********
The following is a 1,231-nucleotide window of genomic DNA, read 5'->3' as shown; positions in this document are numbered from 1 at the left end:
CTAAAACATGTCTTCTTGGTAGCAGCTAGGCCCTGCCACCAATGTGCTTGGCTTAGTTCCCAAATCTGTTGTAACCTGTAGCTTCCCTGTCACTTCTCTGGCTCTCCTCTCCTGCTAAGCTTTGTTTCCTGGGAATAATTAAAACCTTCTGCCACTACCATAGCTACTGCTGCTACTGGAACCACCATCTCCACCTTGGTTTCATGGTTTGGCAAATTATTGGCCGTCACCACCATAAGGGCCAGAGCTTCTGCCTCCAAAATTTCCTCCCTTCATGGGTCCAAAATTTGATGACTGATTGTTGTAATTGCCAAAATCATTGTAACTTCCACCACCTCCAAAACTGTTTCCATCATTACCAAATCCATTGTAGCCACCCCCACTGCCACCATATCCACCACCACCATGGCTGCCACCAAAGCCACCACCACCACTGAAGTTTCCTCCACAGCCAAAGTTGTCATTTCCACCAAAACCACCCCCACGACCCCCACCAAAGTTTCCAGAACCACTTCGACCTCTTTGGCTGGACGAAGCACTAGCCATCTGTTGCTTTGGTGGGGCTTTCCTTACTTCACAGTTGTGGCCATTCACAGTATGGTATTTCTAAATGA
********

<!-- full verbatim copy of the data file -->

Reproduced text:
The following is a 1,231-nucleotide window of genomic DNA, read 5'->3' as shown; positions in this document are numbered from 1 at the left end:
CTAAAACATGTCTTCTTGGTAGCAGCTAGGCCCTGCCACCAATGTGCTTGGCTTAGTTCCCAAATCTGTTGTAACCTGTAGCTTCCCTGTCACTTCTCTGGCTCTCCTCTCCTGCTAAGCTTTGTTTCCTGGGAATAATTAAAACCTTCTGCCACTACCATAGCTACTGCTGCTACTGGAACCACCATCTCCACCTTGGTTTCATGGTTTGGCAAATTATTGGCCGTCACCACCATAAGGGCCAGAGCTTCTGCCTCCAAAATTTCCTCCCTTCATGGGTCCAAAATTTGATGACTGATTGTTGTAATTGCCAAAATCATTGTAACTTCCACCACCTCCAAAACTGTTTCCATCATTACCAAATCCATTGTAGCCACCCCCACTGCCACCATATCCACCACCACCATGGCTGCCACCAAAGCCACCACCACCACTGAAGTTTCCTCCACAGCCAAAGTTGTCATTTCCACCAAAACCACCCCCACGACCCCCACCAAAGTTTCCAGAACCACTTCGACCTCTTTGGCTGGACGAAGCACTAGCCATCTGTTGCTTTGGTGGGGCTTTCCTTACTTCACAGTTGTGGCCATTCACAGTATGGTATTTCTAAATGA